Global stocks, oil and euro gain despite surging coronavirus cases
Send a link to a friend
[June 26, 2020]
By Elizabeth Howcroft
LONDON (Reuters) - Markets showed signs of
optimism on Friday, with European shares gaining for a second
consecutive day, oil prices rising and the dollar falling, despite a
record number of new COVID-19 infections in the United States.
Coronavirus cases rose across the United States by at least 39,818 on
Thursday, the largest one-day increase yet. The governor of Texas
temporarily halted the state's reopening on Thursday as infections and
But European shares were undeterred, with the Stoxx 600 up 1.2% at 1030
GMT, erasing some losses from earlier in the week <.STOXX>. The index is
set to end the week down 0.5%, its smallest weekly change in five
months. London's FTSE 100 was up around 1.5% <.FTSE>.
The MSCI world equity index, which tracks shares in 49 countries, was up
0.4%, extending gains from late on Thursday.
"Even though we continue to see some pretty scary virus numbers coming
out of the U.S., it's not really dented sentiment – not to any sustained
degree at least," said Timothy Graf, head of EMEA macro strategy at
State Street Global Advisors.
Graf said that recent downward corrections of market optimism have had
The possibility of a second coronavirus wave and renewed lockdowns has
limited market impact because if lockdown measures resume then markets
expect this to raise the likelihood of more fiscal support for
economies, he said.
"There is a disconnect between what you feel should be the case looking
at virus numbers and equities and riskier currencies holding up
relatively well and volatility receding, but at the same time we've
never seen a policy response like this, not in the last 80 years at
least," Graf said.
Having risen between 0500 and 0700 GMT, the dollar fell in London,
reaching 97.325 against a basket of currencies by 1030 GMT and on track
to end the week down around 0.4% <=USD>.
The riskier New Zealand dollar was up 0.2% <NZD=D3>, having spent most
of June unchanged from its level before the coronavirus crisis for
markets peaked in March.
The euro gained versus the U.S. dollar and is on track for its biggest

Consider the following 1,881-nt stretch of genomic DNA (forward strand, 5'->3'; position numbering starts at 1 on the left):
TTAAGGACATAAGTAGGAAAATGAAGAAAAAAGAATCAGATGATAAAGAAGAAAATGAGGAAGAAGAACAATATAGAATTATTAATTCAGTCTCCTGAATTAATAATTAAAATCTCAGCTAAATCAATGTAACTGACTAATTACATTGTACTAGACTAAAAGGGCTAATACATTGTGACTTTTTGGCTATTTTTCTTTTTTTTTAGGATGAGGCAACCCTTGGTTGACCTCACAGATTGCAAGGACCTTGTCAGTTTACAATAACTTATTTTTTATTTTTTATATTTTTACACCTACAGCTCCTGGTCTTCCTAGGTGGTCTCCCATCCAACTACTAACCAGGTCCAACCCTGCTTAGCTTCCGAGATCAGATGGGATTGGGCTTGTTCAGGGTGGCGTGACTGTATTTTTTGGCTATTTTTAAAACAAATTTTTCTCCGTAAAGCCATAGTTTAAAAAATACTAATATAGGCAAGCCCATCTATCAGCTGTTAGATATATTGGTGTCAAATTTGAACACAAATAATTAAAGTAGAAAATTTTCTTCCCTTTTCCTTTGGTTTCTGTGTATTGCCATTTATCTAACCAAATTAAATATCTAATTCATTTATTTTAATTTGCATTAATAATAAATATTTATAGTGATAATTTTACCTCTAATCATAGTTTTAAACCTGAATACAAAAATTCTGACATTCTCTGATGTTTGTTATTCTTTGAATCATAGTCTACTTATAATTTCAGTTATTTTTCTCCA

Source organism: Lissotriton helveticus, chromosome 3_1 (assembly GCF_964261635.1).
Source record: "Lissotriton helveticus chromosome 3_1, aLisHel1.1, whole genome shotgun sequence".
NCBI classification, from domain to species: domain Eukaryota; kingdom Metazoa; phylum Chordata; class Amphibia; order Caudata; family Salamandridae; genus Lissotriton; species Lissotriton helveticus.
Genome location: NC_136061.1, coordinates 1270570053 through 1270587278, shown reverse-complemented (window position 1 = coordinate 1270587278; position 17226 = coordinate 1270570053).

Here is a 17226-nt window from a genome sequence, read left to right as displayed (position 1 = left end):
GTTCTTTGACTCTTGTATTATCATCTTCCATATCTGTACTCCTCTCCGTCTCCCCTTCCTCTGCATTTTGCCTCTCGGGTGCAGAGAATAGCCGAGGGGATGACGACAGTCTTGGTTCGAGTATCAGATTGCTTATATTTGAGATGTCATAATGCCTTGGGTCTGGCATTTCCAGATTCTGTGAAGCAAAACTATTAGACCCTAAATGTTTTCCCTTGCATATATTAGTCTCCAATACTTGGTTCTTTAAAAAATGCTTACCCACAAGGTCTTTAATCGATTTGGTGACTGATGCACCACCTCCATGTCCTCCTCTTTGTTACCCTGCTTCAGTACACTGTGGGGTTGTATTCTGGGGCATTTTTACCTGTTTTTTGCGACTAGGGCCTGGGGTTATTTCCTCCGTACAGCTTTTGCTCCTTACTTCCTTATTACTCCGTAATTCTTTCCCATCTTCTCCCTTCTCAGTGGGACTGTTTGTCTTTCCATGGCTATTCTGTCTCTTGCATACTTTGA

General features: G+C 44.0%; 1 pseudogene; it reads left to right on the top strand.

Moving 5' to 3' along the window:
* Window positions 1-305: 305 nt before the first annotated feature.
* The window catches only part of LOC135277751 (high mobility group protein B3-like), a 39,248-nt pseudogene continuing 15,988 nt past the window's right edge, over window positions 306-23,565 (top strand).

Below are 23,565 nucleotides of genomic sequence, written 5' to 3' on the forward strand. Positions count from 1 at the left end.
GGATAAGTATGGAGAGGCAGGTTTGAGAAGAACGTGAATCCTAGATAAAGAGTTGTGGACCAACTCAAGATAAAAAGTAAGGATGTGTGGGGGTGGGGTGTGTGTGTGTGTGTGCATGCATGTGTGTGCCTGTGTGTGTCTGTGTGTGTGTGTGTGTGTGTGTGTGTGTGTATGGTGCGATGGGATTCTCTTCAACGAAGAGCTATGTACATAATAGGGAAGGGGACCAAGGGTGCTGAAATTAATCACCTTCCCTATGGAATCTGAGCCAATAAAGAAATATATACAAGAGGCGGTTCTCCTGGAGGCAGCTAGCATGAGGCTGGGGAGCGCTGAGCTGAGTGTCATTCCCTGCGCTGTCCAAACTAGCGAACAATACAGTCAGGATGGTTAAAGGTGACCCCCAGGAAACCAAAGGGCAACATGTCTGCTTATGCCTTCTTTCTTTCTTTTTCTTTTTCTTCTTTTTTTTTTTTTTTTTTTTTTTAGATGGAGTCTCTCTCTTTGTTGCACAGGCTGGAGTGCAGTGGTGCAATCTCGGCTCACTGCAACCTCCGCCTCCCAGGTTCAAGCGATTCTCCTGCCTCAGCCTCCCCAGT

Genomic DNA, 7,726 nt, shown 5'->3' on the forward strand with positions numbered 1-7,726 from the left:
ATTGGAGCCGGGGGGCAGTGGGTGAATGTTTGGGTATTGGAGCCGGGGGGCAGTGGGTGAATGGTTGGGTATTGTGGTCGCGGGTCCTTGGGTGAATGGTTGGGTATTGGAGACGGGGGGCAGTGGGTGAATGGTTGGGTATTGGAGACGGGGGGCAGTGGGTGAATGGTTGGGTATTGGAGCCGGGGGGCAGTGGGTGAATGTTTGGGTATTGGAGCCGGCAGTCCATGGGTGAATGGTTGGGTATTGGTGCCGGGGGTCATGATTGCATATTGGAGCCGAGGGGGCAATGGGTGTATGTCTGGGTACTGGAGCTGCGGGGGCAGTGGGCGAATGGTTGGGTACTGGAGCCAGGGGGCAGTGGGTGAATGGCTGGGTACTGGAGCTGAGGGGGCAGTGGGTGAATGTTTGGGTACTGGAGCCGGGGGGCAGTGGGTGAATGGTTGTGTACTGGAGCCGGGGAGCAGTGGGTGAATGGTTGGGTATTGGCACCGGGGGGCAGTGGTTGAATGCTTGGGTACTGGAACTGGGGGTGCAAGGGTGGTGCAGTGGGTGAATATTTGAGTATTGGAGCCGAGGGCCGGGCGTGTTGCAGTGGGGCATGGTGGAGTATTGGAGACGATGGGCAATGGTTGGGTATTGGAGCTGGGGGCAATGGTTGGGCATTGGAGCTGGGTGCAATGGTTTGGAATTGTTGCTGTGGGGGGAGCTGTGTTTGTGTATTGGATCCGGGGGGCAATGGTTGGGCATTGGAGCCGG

weekly rise in three weeks after the European Central Bank reaffirmed
its dovish stance in the minutes of its policy meeting.
[to top of second column]
The German share price index DAX graph is pictured at the stock
exchange in Frankfurt, Germany, June 25, 2020. REUTERS/Staff
The euro zone is "probably past" the worst of the economic crisis
caused by the pandemic, European Central Bank President Christine
Lagarde said on Friday, while urging authorities to prepare for a
possible second wave.
Oil prices also rose, extending gains on optimism about a recovery
in fuel demand worldwide, despite signs of a revival in U.S. crude
U.S. West Texas Intermediate crude <CLc1> futures gained 20 cents,
or 0.5%, to $38.92. Brent crude <LCOc1> futures rose 31 cents, or
0.8%, to $41.36.
Demand for safe euro zone government debt was little changed, with
Germany's 10-year Bund yield edging up from recent one-month lows at
The yield on benchmark 10-year Treasuries <US10YT=RR> was steady at
0.6725%. Gold <XAU=> edged up slightly to $1,763.65 an ounce.
S&P 500 futures pointed to a slightly bullish U.S. stock market
open, up 1% <ESc1>.
Investors have poured $2.6 billion into Treasury inflation-protected
securities (TIPS) in the week to Wednesday, Bank of America said,
the largest amount ever.
Credit Suisse changed its position on global equities to "neutral",
from "overweight", saying that it was taking profits after the
recent rally, but kept its overweight positions in credit markets.
"The upcoming earnings season, a recent uptick in coronavirus
infection numbers and political developments in the USA create a
challenging backdrop for financial markets going into the summer,"
said Michael Strobaek, Credit Suisse's chief investment officer.
(Reporting by Elizabeth Howcroft; editing by Mark Heinrich, Larry
[© 2020 Thomson Reuters. All rights
Copyright 2020 Reuters. All rights reserved. This material may not be published,
broadcast, rewritten or redistributed.
Thompson Reuters is solely responsible for this content.